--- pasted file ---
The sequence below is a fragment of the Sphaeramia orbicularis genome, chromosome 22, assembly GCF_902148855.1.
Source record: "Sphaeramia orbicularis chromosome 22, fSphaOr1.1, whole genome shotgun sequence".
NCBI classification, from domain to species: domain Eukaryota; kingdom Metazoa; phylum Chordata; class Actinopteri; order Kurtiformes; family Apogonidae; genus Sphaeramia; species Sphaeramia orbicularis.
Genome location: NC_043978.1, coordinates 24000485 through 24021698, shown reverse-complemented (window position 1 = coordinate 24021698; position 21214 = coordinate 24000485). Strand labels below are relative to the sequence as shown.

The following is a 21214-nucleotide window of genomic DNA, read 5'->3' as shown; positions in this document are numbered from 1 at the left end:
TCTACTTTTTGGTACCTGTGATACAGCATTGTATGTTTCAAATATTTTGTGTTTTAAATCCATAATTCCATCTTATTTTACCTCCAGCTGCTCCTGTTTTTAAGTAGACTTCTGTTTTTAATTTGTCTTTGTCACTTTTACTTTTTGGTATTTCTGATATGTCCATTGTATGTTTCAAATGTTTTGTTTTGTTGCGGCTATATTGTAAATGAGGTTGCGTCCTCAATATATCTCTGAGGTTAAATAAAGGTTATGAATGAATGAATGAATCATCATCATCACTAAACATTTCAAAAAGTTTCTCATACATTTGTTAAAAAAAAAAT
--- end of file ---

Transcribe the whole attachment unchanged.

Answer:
The sequence below is a fragment of the Sphaeramia orbicularis genome, chromosome 22, assembly GCF_902148855.1.
Source record: "Sphaeramia orbicularis chromosome 22, fSphaOr1.1, whole genome shotgun sequence".
NCBI classification, from domain to species: domain Eukaryota; kingdom Metazoa; phylum Chordata; class Actinopteri; order Kurtiformes; family Apogonidae; genus Sphaeramia; species Sphaeramia orbicularis.
Genome location: NC_043978.1, coordinates 24000485 through 24021698, shown reverse-complemented (window position 1 = coordinate 24021698; position 21214 = coordinate 24000485). Strand labels below are relative to the sequence as shown.

The following is a 21214-nucleotide window of genomic DNA, read 5'->3' as shown; positions in this document are numbered from 1 at the left end:
TCTACTTTTTGGTACCTGTGATACAGCATTGTATGTTTCAAATATTTTGTGTTTTAAATCCATAATTCCATCTTATTTTACCTCCAGCTGCTCCTGTTTTTAAGTAGACTTCTGTTTTTAATTTGTCTTTGTCACTTTTACTTTTTGGTATTTCTGATATGTCCATTGTATGTTTCAAATGTTTTGTTTTGTTGCGGCTATATTGTAAATGAGGTTGCGTCCTCAATATATCTCTGAGGTTAAATAAAGGTTATGAATGAATGAATGAATCATCATCATCACTAAACATTTCAAAAAGTTTCTCATACATTTGTTAAAAAAAAAAT